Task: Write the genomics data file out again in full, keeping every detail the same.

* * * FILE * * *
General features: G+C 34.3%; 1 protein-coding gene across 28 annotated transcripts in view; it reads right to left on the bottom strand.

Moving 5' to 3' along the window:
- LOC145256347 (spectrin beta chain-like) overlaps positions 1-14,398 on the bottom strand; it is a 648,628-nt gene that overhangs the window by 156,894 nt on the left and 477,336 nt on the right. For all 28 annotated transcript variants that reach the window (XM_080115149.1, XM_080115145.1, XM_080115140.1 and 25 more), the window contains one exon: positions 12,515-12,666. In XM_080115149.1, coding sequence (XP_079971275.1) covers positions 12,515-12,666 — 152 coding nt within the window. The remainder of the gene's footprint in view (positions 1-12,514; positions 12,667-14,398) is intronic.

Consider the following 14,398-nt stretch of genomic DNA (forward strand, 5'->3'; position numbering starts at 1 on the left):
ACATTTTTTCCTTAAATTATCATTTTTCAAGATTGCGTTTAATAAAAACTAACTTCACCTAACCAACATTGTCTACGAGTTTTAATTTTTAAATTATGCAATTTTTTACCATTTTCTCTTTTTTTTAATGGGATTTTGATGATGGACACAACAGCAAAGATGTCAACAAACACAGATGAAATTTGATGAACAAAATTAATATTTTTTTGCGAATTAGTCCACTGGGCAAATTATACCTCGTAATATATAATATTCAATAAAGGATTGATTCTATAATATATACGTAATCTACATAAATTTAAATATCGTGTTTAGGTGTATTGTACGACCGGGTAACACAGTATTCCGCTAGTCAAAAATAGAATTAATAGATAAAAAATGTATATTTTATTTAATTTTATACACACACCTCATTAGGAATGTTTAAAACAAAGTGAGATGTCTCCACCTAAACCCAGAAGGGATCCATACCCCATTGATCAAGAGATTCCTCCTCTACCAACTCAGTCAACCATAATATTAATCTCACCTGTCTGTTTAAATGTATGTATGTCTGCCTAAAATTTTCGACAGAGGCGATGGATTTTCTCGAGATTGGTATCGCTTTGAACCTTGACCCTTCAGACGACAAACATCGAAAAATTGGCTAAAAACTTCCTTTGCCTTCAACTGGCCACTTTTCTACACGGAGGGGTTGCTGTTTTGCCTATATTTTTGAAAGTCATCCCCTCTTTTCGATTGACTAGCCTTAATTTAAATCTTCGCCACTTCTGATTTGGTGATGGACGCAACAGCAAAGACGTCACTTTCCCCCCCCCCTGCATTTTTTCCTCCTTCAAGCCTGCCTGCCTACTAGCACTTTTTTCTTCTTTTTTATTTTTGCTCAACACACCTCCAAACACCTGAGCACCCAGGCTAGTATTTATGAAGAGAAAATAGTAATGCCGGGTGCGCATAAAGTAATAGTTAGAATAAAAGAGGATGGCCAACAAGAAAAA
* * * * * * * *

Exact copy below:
General features: G+C 34.3%; 1 protein-coding gene across 28 annotated transcripts in view; it reads right to left on the bottom strand.

Moving 5' to 3' along the window:
- LOC145256347 (spectrin beta chain-like) overlaps positions 1-14,398 on the bottom strand; it is a 648,628-nt gene that overhangs the window by 156,894 nt on the left and 477,336 nt on the right. For all 28 annotated transcript variants that reach the window (XM_080115149.1, XM_080115145.1, XM_080115140.1 and 25 more), the window contains one exon: positions 12,515-12,666. In XM_080115149.1, coding sequence (XP_079971275.1) covers positions 12,515-12,666 — 152 coding nt within the window. The remainder of the gene's footprint in view (positions 1-12,514; positions 12,667-14,398) is intronic.

Consider the following 14,398-nt stretch of genomic DNA (forward strand, 5'->3'; position numbering starts at 1 on the left):
ACATTTTTTCCTTAAATTATCATTTTTCAAGATTGCGTTTAATAAAAACTAACTTCACCTAACCAACATTGTCTACGAGTTTTAATTTTTAAATTATGCAATTTTTTACCATTTTCTCTTTTTTTTAATGGGATTTTGATGATGGACACAACAGCAAAGATGTCAACAAACACAGATGAAATTTGATGAACAAAATTAATATTTTTTTGCGAATTAGTCCACTGGGCAAATTATACCTCGTAATATATAATATTCAATAAAGGATTGATTCTATAATATATACGTAATCTACATAAATTTAAATATCGTGTTTAGGTGTATTGTACGACCGGGTAACACAGTATTCCGCTAGTCAAAAATAGAATTAATAGATAAAAAATGTATATTTTATTTAATTTTATACACACACCTCATTAGGAATGTTTAAAACAAAGTGAGATGTCTCCACCTAAACCCAGAAGGGATCCATACCCCATTGATCAAGAGATTCCTCCTCTACCAACTCAGTCAACCATAATATTAATCTCACCTGTCTGTTTAAATGTATGTATGTCTGCCTAAAATTTTCGACAGAGGCGATGGATTTTCTCGAGATTGGTATCGCTTTGAACCTTGACCCTTCAGACGACAAACATCGAAAAATTGGCTAAAAACTTCCTTTGCCTTCAACTGGCCACTTTTCTACACGGAGGGGTTGCTGTTTTGCCTATATTTTTGAAAGTCATCCCCTCTTTTCGATTGACTAGCCTTAATTTAAATCTTCGCCACTTCTGATTTGGTGATGGACGCAACAGCAAAGACGTCACTTTCCCCCCCCCCTGCATTTTTTCCTCCTTCAAGCCTGCCTGCCTACTAGCACTTTTTTCTTCTTTTTTATTTTTGCTCAACACACCTCCAAACACCTGAGCACCCAGGCTAGTATTTATGAAGAGAAAATAGTAATGCCGGGTGCGCATAAAGTAATAGTTAGAATAAAAGAGGATGGCCAACAAGAAAAA